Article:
Stress and aggression in agonistic encounters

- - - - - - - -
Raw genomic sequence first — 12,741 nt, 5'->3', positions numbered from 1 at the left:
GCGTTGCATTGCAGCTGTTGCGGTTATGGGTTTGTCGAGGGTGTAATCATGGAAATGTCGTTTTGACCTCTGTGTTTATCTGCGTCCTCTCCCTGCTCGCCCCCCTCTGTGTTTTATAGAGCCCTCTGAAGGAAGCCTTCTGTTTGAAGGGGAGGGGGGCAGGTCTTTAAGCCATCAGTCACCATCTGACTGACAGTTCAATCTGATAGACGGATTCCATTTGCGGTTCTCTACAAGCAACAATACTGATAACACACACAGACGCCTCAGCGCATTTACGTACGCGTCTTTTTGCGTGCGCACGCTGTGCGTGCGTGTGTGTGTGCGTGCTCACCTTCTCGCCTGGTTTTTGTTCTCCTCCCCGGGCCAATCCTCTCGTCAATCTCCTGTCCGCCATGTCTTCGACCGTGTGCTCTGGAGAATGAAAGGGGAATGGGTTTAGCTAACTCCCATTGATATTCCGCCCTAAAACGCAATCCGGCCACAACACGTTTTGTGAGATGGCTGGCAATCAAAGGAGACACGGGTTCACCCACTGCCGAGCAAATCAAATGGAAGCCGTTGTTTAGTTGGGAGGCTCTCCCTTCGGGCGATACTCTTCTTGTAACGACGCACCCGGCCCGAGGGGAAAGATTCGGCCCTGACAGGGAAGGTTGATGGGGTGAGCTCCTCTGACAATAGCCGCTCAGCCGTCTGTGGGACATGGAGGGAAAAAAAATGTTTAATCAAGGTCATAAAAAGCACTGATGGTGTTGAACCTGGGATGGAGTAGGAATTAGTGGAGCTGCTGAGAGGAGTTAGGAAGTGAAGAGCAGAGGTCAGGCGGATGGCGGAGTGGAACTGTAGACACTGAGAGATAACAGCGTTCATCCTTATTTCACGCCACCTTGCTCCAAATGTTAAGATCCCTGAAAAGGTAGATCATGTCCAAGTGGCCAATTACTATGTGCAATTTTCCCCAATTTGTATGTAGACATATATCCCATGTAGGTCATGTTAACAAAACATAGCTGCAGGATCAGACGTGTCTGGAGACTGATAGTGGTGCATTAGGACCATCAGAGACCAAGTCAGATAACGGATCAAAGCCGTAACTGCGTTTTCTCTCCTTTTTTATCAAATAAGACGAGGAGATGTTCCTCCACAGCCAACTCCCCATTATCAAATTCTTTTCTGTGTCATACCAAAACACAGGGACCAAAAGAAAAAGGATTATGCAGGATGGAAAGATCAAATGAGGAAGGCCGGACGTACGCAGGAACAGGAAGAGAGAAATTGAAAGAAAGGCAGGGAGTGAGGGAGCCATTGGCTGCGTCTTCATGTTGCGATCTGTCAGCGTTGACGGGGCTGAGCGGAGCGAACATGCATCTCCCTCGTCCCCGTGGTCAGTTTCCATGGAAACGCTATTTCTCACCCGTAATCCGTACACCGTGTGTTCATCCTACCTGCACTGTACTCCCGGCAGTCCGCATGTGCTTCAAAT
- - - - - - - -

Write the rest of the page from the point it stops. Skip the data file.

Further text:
Establishment of dominant/subordinate relationships is a complex agonistic process, mediated by multiple physiological systems. Aggression levels are often correlated with testosterone, the primary gonadal steroid in most vertebrate males. However, the way an animal responds to stress can also regulate the outcome of an agonistic encounter. My goal in this research is to understand how an animal’s response to stress can alter success or failure in an agonistic interaction, and how the interaction itself then alters the stress response. I was led to this work by an interesting trait of avian corticosteroid binding globulin: in birds, there is no sex-steroid binding globulin, and it was thought that androgens circulated in the blood without a chaperone. However, during my postdoc I discovered that corticosteroid binding globulins in birds also bind androgens, and serve as physiologically relevant androgen binding globulins in the avian system. This characteristic has broad implications for the interaction of testosterone and corticosterone, as increases in one hormone will affect tissue availability of the other. To approach this issue, I have begun working in the white-throated sparrow (Zonotrichia albicollis), which shows a genetically based behavioral polymorphism. This species is fascinating for a number of reasons: it is one of only a few polymorphic species in which both males and females show morph differences; interestingly, the morphs mate disassortatively, with each morph-type supposedly having equal fitness despite significant behavioral differences during breeding. For my work, the most important difference between morphs is in aggression. White-striped birds are more aggressive than their tan-striped conspecifics. I am currently examining the physiological mechanisms underlying these differences, including responsivity of glucocorticoid secretion, the effect of stress on androgen and aggression levels, the interaction of glucocorticoids and androgens at the binding globulin level, as well as differences in glucocorticoid receptor number in brain areas associated with aggression.